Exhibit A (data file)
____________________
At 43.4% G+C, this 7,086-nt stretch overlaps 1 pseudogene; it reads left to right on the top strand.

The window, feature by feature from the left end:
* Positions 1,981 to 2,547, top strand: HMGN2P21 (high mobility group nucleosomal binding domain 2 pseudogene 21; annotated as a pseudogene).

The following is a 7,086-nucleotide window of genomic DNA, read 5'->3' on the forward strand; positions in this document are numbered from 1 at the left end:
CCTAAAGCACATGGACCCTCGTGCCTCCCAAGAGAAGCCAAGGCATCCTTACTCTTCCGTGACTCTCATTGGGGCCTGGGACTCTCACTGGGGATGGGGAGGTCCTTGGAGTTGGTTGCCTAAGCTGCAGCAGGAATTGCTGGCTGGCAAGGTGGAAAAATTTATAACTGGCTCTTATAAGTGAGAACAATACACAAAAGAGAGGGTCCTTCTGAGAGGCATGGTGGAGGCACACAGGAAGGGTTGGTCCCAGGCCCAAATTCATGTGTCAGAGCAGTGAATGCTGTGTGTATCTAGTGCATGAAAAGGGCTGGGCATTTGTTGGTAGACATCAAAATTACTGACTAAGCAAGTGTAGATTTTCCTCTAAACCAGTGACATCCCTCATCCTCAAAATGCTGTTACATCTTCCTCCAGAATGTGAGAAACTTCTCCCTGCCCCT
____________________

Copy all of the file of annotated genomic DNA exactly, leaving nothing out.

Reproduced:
At 43.4% G+C, this 7,086-nt stretch overlaps 1 pseudogene; it reads left to right on the top strand.

The window, feature by feature from the left end:
* Positions 1,981 to 2,547, top strand: HMGN2P21 (high mobility group nucleosomal binding domain 2 pseudogene 21; annotated as a pseudogene).

The following is a 7,086-nucleotide window of genomic DNA, read 5'->3' on the forward strand; positions in this document are numbered from 1 at the left end:
CCTAAAGCACATGGACCCTCGTGCCTCCCAAGAGAAGCCAAGGCATCCTTACTCTTCCGTGACTCTCATTGGGGCCTGGGACTCTCACTGGGGATGGGGAGGTCCTTGGAGTTGGTTGCCTAAGCTGCAGCAGGAATTGCTGGCTGGCAAGGTGGAAAAATTTATAACTGGCTCTTATAAGTGAGAACAATACACAAAAGAGAGGGTCCTTCTGAGAGGCATGGTGGAGGCACACAGGAAGGGTTGGTCCCAGGCCCAAATTCATGTGTCAGAGCAGTGAATGCTGTGTGTATCTAGTGCATGAAAAGGGCTGGGCATTTGTTGGTAGACATCAAAATTACTGACTAAGCAAGTGTAGATTTTCCTCTAAACCAGTGACATCCCTCATCCTCAAAATGCTGTTACATCTTCCTCCAGAATGTGAGAAACTTCTCCCTGCCCCT